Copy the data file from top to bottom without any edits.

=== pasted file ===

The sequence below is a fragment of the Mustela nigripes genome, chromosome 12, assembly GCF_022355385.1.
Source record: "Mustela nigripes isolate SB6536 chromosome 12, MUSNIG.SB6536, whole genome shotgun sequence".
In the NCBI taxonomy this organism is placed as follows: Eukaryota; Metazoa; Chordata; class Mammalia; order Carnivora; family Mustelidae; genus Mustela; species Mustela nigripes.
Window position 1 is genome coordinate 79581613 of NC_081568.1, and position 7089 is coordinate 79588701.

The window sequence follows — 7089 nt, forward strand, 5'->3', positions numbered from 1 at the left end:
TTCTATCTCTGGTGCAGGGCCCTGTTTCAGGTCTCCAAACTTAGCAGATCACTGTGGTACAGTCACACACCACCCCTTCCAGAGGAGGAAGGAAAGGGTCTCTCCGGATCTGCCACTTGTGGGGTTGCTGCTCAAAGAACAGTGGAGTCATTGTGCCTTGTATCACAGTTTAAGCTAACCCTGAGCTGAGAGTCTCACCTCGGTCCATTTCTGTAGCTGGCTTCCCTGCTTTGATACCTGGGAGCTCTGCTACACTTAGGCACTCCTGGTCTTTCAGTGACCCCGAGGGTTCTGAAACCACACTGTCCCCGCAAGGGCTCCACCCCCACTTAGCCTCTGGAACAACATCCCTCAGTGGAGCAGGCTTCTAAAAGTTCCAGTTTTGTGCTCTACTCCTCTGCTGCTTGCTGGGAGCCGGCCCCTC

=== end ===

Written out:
The sequence below is a fragment of the Mustela nigripes genome, chromosome 12, assembly GCF_022355385.1.
Source record: "Mustela nigripes isolate SB6536 chromosome 12, MUSNIG.SB6536, whole genome shotgun sequence".
In the NCBI taxonomy this organism is placed as follows: Eukaryota; Metazoa; Chordata; class Mammalia; order Carnivora; family Mustelidae; genus Mustela; species Mustela nigripes.
Window position 1 is genome coordinate 79581613 of NC_081568.1, and position 7089 is coordinate 79588701.

The window sequence follows — 7089 nt, forward strand, 5'->3', positions numbered from 1 at the left end:
TTCTATCTCTGGTGCAGGGCCCTGTTTCAGGTCTCCAAACTTAGCAGATCACTGTGGTACAGTCACACACCACCCCTTCCAGAGGAGGAAGGAAAGGGTCTCTCCGGATCTGCCACTTGTGGGGTTGCTGCTCAAAGAACAGTGGAGTCATTGTGCCTTGTATCACAGTTTAAGCTAACCCTGAGCTGAGAGTCTCACCTCGGTCCATTTCTGTAGCTGGCTTCCCTGCTTTGATACCTGGGAGCTCTGCTACACTTAGGCACTCCTGGTCTTTCAGTGACCCCGAGGGTTCTGAAACCACACTGTCCCCGCAAGGGCTCCACCCCCACTTAGCCTCTGGAACAACATCCCTCAGTGGAGCAGGCTTCTAAAAGTTCCAGTTTTGTGCTCTACTCCTCTGCTGCTTGCTGGGAGCCGGCCCCTC